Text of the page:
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U of T checklist to spot deceptive publishers becomes national resource

U of T's Office of the Vice-President, Research and Innovation partnered with U of T Libraries to produce a checklist to help researchers detect deceptive publishers (photo by Jason Krygier-Baum)

Some journals may have all the trappings of a reputable publication, but really just seek to turn a profit from unsuspecting academics. 

The University of Toronto’s Office of the Vice-President, Research and Innovation worked with U of T Libraries on a checklist that helps researchers spot these deceptive publishers before it's too late. 

The resource, published under a creative commons license so it could be shared widely, was recently posted in both official languages by Canada’s Secretariat on Responsible Conduct of Research.

The secretariat acts on behalf of Canada’s three federal research funding agencies – the Canadian Institutes of Health Research, the Natural Sciences and Engineering Research Council and the Social Sciences and Humanities Research Council – and is dedicated to promoting good research practices.

“This resource will go a long way in guiding not only the U of T research community, but the Canadian research community as a whole,” said Karen Wallace, a senior adviser at the secretariat. 

Deceptive or “predatory” journals are a problem for academia, says Lorraine Ferris, U of T's associate vice-president of research and oversight compliance. They undermine the quality of published science because their content often isn't peer-reviewed, and they keep important work out of legitimate journals where it can have a larger impact, she explains. 

To make matters worse, researchers may later unwittingly cite an illegitimate journal and spread unverified or false information, she says.

“It's like this vicious circle that we have to stop,” she says.

Some deceptive publishers persuade researchers to submit an article by guaranteeing to accept it – for a price ranging in the hundreds or thousands of dollars.

After their work appears in a predatory journal, the researcher often loses the copyright so it can't be republished, says Rhain Louis, U of T's manager, research oversight and compliance. Deceptive publishers “essentially hold the work hostage,” he says. 

U of T's checklist highlights more red flags that indicate a publication may be illegitimate: 

• the time of submission to the publication is unexpectedly short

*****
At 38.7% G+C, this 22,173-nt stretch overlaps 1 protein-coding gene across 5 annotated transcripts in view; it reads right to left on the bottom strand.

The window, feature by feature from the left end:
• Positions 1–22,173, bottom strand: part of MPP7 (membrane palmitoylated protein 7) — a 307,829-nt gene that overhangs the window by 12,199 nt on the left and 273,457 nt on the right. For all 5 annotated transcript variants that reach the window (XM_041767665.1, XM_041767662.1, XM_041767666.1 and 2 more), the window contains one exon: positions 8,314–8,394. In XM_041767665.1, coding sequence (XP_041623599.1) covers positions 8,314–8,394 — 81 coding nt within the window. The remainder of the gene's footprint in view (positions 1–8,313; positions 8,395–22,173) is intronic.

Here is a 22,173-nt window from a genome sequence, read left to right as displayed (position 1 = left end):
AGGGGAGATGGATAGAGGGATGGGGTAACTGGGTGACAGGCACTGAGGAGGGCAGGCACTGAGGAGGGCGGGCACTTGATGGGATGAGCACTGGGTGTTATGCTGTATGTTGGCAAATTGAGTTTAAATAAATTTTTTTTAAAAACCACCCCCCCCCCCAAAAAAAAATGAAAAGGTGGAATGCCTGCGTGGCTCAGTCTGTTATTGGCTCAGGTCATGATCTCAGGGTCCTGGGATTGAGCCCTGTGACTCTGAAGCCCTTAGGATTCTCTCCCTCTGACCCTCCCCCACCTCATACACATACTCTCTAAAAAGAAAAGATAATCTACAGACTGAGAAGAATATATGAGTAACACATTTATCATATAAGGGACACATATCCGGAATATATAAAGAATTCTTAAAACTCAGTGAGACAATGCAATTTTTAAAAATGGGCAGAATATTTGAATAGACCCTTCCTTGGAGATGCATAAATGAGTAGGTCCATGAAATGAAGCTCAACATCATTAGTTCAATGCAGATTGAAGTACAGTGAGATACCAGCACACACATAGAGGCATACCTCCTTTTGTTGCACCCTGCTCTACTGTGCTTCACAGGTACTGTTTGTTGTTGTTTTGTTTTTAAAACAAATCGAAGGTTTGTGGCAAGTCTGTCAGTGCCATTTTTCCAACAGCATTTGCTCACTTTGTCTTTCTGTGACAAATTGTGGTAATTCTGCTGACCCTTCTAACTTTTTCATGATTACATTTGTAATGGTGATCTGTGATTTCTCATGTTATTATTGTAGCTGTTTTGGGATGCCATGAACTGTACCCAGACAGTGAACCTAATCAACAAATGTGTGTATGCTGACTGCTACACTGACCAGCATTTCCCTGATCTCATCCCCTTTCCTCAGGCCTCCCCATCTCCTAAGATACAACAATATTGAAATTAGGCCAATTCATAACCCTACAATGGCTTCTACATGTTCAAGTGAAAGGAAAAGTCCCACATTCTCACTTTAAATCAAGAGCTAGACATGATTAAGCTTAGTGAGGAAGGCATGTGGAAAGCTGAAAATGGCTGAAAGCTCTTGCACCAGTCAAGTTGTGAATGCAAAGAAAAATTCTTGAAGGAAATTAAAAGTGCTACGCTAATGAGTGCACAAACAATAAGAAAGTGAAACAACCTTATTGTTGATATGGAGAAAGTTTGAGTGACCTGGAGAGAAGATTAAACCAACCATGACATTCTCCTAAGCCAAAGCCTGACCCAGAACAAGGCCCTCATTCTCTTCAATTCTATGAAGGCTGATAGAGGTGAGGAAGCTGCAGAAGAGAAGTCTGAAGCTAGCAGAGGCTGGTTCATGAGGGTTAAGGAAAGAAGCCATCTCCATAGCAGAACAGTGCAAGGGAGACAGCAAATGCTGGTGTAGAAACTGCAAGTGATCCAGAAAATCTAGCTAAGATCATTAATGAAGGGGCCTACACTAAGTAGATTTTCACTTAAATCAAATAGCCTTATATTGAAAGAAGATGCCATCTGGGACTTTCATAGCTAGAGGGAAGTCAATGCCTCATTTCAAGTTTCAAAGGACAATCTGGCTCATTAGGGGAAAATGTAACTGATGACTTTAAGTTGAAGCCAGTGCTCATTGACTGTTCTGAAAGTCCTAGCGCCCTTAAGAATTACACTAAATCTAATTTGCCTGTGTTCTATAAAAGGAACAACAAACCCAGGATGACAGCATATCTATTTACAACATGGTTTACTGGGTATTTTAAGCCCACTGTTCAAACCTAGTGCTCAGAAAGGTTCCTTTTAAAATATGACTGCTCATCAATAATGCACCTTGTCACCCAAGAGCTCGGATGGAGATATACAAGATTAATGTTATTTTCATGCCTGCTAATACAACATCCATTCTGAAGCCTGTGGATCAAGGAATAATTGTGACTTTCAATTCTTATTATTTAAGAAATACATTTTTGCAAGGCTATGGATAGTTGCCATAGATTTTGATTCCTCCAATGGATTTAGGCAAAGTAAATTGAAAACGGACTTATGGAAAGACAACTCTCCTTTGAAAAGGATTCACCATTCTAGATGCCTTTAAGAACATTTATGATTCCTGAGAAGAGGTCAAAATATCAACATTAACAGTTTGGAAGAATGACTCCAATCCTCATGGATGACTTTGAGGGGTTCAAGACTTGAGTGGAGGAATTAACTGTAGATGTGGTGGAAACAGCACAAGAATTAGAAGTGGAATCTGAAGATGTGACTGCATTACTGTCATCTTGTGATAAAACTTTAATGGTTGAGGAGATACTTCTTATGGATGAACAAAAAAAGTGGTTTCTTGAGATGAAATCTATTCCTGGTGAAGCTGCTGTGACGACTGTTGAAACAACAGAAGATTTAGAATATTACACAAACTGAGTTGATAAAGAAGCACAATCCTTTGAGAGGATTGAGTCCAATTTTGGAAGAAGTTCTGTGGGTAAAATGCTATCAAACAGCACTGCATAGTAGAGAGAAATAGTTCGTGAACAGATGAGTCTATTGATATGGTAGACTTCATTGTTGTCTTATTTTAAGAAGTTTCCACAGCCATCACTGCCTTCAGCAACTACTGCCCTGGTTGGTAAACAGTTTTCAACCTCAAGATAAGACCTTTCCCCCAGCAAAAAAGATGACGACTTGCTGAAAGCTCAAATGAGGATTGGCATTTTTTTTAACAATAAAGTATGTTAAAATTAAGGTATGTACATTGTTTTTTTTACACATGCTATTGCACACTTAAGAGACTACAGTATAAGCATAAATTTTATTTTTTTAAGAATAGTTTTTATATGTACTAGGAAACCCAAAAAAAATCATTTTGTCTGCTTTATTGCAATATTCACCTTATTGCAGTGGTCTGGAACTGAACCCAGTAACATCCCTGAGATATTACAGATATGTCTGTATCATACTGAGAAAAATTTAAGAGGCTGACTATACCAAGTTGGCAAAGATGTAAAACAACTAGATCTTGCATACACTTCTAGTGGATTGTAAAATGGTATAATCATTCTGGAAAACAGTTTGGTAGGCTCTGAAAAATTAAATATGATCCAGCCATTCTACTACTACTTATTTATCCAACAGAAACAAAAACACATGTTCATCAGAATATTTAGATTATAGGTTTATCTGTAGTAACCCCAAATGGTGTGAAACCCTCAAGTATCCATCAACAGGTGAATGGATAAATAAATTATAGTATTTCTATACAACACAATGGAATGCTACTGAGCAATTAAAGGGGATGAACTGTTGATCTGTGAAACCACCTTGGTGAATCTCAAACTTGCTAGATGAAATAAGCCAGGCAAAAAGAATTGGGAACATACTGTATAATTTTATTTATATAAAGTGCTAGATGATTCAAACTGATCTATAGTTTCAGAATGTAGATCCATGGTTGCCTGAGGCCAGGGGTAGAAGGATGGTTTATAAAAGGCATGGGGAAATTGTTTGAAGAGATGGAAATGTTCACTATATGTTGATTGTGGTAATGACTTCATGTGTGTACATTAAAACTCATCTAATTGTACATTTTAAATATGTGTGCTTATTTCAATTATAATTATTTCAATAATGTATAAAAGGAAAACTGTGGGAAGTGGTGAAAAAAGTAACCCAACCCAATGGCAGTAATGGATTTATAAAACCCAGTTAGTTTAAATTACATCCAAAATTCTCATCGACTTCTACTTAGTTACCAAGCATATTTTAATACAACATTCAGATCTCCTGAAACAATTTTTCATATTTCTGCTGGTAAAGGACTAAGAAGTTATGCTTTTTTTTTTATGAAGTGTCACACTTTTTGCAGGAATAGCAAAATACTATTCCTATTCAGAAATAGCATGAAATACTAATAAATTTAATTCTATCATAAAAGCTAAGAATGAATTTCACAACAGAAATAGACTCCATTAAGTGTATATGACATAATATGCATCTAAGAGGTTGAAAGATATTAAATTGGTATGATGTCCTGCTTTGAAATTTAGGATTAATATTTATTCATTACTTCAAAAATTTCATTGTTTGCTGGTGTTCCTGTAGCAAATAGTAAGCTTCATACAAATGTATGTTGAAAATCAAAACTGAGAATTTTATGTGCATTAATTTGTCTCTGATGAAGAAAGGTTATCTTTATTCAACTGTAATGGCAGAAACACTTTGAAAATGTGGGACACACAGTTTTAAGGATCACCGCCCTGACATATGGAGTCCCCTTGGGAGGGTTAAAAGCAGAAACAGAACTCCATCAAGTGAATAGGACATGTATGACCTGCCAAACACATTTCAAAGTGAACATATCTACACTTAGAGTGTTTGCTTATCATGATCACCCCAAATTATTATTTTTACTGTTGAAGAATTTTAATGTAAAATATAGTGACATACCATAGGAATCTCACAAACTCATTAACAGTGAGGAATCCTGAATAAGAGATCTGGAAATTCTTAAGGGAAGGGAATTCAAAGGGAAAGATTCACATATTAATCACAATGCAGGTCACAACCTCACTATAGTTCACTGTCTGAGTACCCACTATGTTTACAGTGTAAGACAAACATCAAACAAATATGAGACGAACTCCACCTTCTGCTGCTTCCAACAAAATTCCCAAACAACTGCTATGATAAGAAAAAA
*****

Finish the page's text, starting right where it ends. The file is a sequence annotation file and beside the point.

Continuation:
• the journal name is easily confused with another better known journal in its field
• it has an opaque peer-review process
• it charges an article processing fee prior to acceptance.

If a journal's contents don't line up with its title or scope, that's another sign it may be trying to trick you, says Stephanie Orfano, head of the scholarly communications and copyright office who helped make the checklist. 

Identifying deceptive publishers can be difficult, she says, because they mimic the practices and websites of legitimate journals. “A big part of it is just how savvy these deceptive publishers have gotten over the years. You really do need to pay such close attention to the details,” she says. 

Deceptive publishing appears to be a growing problem. One widely cited study in BMC Medicine estimates there were 53,000 articles published in illegitimate journals in 2010. Four years later, there were 420,000. 

The term predatory publisher comes from Jeffrey Beall, a now-retired librarian formerly at the University of Colorado. He put together a now-defunct blacklist of  “potential, possible or probable” deceptive publishers with roughly 1,200 titles. 

Orfano says U of T's resource is an improvement on the blacklist because it gives researchers the tools to identify deceptive journals themselves. The authors of the U of T checklist point out that some publications, many of them originating in the global south, may have been mistaken for deceptive publishers in the past due to a lack of resources even though the research being published is of high quality. 

Ferris says teamwork among universities, government and researchers will help put a stop to the problem. “We need to be sure these journals don't keep multiplying and that we end this,” she says.

"They're interfering with our literature, undermining science, doing all sorts of damage to institutions and individuals. As scholarly communities, we are the ones who need to take control, stop submitting to them and giving them our business."